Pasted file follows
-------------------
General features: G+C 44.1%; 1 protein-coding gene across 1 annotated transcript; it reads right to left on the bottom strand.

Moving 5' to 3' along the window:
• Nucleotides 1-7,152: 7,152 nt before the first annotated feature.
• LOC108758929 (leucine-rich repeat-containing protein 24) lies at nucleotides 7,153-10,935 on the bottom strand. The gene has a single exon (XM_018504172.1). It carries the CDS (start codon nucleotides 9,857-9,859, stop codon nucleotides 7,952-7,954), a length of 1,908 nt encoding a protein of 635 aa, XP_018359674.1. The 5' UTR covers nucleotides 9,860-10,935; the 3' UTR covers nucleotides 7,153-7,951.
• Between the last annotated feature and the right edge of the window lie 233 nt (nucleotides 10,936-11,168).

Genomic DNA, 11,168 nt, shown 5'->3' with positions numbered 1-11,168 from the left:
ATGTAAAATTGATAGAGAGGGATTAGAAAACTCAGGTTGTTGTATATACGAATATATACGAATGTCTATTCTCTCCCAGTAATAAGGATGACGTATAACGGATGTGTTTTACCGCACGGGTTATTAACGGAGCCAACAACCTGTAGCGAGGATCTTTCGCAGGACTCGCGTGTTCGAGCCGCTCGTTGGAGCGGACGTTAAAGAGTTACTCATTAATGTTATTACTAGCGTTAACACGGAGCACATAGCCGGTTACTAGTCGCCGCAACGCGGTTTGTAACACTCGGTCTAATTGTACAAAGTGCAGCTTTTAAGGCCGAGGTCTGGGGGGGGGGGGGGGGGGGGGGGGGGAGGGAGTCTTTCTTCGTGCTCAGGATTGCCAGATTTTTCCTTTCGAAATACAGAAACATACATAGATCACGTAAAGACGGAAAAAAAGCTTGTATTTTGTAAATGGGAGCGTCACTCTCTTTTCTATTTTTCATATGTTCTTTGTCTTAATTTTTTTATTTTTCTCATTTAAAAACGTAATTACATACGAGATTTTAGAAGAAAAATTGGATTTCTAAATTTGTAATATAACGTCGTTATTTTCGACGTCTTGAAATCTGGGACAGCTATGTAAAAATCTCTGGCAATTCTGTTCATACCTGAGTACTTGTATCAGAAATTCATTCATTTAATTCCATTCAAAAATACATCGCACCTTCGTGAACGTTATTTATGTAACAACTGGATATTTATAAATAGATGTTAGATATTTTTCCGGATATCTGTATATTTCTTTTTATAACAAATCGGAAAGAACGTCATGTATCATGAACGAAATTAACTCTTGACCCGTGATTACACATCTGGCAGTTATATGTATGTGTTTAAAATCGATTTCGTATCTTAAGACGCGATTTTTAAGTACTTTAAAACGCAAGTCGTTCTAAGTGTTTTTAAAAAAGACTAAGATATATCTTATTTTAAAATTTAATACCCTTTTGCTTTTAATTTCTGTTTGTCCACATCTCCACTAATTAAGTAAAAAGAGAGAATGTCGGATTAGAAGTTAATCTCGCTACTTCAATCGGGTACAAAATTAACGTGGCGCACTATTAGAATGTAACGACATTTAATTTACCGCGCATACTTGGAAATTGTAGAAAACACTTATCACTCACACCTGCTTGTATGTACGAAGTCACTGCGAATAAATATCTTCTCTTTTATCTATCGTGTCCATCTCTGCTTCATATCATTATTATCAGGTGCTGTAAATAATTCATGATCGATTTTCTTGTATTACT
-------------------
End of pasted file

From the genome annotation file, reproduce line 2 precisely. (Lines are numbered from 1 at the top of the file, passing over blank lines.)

Moving 5' to 3' along the window: